“One of the Greatest Days in the History of Seattle”
At the turn of the century, Seattle was a rough and tumble place and a rapidly growing city. As the population of gold rushers, loggers, fishermen, shipbuilders and merchants grew, so did the demand for produce and goods from the city’s neighboring farms. In the decade of 1890-1900, Seattle’s population nearly doubled, growing from 42,000 to 80,000 citizens.
Farmers brought their vegetables, fruit, milk, dairy, eggs and meat to the city by horse drawn wagons and by ferry from the nearby islands. The goods were purchases by wholesalers, who sold the goods at a commission at warehouses on Western Ave. In this system, farmers occasionally made a profit but increasingly only broke even or lost money.
In 1906-1907, the price of produce—onions namely—soared, leaving the farmers none the richer and the citizens angry over the price gouging. The uproar led one local official to try to find a solution. In the summer of 1907, Seattle City Councilman Thomas Revelle proposed the city create a public market place where farmers and consumers could meet directly to sell and buy goods and thereby sidelining the wholesalers.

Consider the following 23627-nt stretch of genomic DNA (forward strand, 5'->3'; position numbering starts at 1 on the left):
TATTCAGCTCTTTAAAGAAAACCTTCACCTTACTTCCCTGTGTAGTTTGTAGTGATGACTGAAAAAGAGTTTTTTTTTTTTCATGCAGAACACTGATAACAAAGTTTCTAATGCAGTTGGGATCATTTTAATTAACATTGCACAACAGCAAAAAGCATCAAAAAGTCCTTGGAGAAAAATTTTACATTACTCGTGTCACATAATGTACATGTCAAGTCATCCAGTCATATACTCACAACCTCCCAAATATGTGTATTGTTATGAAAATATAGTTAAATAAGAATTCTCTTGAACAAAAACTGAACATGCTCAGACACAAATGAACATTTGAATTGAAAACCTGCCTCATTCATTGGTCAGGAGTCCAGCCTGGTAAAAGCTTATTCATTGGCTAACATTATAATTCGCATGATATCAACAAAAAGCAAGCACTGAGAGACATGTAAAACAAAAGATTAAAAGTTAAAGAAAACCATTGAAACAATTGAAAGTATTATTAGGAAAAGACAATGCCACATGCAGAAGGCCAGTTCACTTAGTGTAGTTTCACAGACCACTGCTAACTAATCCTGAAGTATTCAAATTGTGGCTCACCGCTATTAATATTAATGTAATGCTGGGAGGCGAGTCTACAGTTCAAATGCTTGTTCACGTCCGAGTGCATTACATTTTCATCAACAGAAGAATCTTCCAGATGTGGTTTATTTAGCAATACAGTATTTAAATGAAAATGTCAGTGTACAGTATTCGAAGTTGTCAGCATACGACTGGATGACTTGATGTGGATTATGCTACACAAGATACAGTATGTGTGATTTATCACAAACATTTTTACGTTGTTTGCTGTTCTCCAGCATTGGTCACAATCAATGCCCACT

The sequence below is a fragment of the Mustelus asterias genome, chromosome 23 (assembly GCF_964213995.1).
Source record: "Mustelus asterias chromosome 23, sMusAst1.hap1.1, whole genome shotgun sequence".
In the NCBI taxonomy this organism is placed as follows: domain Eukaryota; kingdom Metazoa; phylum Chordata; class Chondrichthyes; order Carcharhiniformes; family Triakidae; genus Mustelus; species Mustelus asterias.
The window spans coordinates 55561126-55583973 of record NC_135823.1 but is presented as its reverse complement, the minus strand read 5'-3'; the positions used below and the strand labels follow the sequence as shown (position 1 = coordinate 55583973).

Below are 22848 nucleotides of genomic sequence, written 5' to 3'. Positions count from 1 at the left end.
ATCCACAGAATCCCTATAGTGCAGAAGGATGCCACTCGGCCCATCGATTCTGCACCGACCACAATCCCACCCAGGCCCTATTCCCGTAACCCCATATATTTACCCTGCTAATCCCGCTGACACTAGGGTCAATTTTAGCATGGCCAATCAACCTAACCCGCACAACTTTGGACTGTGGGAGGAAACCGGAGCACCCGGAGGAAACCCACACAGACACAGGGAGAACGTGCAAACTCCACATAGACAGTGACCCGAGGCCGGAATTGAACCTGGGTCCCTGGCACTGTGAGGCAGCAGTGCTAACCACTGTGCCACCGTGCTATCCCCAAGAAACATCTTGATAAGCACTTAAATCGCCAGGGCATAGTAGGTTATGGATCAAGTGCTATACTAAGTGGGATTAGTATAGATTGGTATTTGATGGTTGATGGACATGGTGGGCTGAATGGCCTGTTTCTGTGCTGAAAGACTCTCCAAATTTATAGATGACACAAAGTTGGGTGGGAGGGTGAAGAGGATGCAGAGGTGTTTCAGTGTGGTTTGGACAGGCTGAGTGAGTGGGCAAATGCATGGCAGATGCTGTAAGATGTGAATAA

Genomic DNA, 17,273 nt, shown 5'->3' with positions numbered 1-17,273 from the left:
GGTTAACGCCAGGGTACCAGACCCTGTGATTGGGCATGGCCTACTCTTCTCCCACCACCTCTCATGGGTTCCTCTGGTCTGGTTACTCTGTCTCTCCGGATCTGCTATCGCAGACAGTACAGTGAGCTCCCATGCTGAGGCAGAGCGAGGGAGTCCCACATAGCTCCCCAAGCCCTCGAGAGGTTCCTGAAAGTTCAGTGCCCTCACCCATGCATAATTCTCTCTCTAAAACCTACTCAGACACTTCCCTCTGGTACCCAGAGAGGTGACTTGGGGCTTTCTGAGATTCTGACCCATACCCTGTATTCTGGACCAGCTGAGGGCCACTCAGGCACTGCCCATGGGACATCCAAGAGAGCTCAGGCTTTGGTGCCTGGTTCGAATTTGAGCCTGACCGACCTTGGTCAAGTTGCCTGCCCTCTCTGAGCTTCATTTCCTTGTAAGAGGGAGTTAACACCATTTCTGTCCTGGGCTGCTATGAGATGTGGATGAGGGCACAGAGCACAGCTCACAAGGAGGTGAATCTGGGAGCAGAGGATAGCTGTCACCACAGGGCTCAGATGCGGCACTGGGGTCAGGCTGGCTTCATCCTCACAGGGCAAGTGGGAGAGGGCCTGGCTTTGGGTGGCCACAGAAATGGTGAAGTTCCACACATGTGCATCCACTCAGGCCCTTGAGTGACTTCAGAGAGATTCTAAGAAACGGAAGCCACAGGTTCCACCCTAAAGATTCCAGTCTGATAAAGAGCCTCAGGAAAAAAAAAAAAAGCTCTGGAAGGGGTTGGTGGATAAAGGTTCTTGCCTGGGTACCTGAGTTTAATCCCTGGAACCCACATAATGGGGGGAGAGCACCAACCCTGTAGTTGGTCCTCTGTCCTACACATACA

On the public market’s first day, August 17, 1907, crowds of shoppers seeking fresh produce and bargains descended upon the new marketplace. The first farmer sold out of produce within minutes. Within a week, 70 wagons were gathering daily to sell along the newly named Pike Place, a wooden roadway that connected First St. to Western Ave.
Councilman Revelle’s words of dedication ring true more than a century later:
“The Market is yours. I dedicate it to you and may it prove of benefit to you and your children. It is for you to protect, defend, and uphold and it is for you to see that those who occupy it treat you fairly. … This is one of the greatest days in the history of Seattle.”